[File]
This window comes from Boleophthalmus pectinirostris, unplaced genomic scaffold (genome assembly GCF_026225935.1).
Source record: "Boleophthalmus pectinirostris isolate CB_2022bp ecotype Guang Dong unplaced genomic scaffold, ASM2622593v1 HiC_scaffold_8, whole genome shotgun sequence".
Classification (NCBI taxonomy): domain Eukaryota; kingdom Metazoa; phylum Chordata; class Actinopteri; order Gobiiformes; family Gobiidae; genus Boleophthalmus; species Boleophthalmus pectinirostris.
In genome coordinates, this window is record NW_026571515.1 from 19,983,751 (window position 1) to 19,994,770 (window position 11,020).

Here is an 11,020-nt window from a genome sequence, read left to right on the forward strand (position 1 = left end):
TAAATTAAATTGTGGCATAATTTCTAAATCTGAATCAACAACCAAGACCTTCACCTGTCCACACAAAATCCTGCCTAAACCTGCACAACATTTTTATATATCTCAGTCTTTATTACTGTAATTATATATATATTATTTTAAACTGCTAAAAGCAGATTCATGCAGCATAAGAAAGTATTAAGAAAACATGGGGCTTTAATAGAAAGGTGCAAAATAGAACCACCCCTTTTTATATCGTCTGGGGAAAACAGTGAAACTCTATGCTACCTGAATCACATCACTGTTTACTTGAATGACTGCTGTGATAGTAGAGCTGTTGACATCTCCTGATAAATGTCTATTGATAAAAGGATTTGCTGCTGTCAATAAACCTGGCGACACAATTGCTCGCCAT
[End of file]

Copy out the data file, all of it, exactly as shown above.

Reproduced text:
This window comes from Boleophthalmus pectinirostris, unplaced genomic scaffold (genome assembly GCF_026225935.1).
Source record: "Boleophthalmus pectinirostris isolate CB_2022bp ecotype Guang Dong unplaced genomic scaffold, ASM2622593v1 HiC_scaffold_8, whole genome shotgun sequence".
Classification (NCBI taxonomy): domain Eukaryota; kingdom Metazoa; phylum Chordata; class Actinopteri; order Gobiiformes; family Gobiidae; genus Boleophthalmus; species Boleophthalmus pectinirostris.
In genome coordinates, this window is record NW_026571515.1 from 19,983,751 (window position 1) to 19,994,770 (window position 11,020).

Here is an 11,020-nt window from a genome sequence, read left to right on the forward strand (position 1 = left end):
TAAATTAAATTGTGGCATAATTTCTAAATCTGAATCAACAACCAAGACCTTCACCTGTCCACACAAAATCCTGCCTAAACCTGCACAACATTTTTATATATCTCAGTCTTTATTACTGTAATTATATATATATTATTTTAAACTGCTAAAAGCAGATTCATGCAGCATAAGAAAGTATTAAGAAAACATGGGGCTTTAATAGAAAGGTGCAAAATAGAACCACCCCTTTTTATATCGTCTGGGGAAAACAGTGAAACTCTATGCTACCTGAATCACATCACTGTTTACTTGAATGACTGCTGTGATAGTAGAGCTGTTGACATCTCCTGATAAATGTCTATTGATAAAAGGATTTGCTGCTGTCAATAAACCTGGCGACACAATTGCTCGCCAT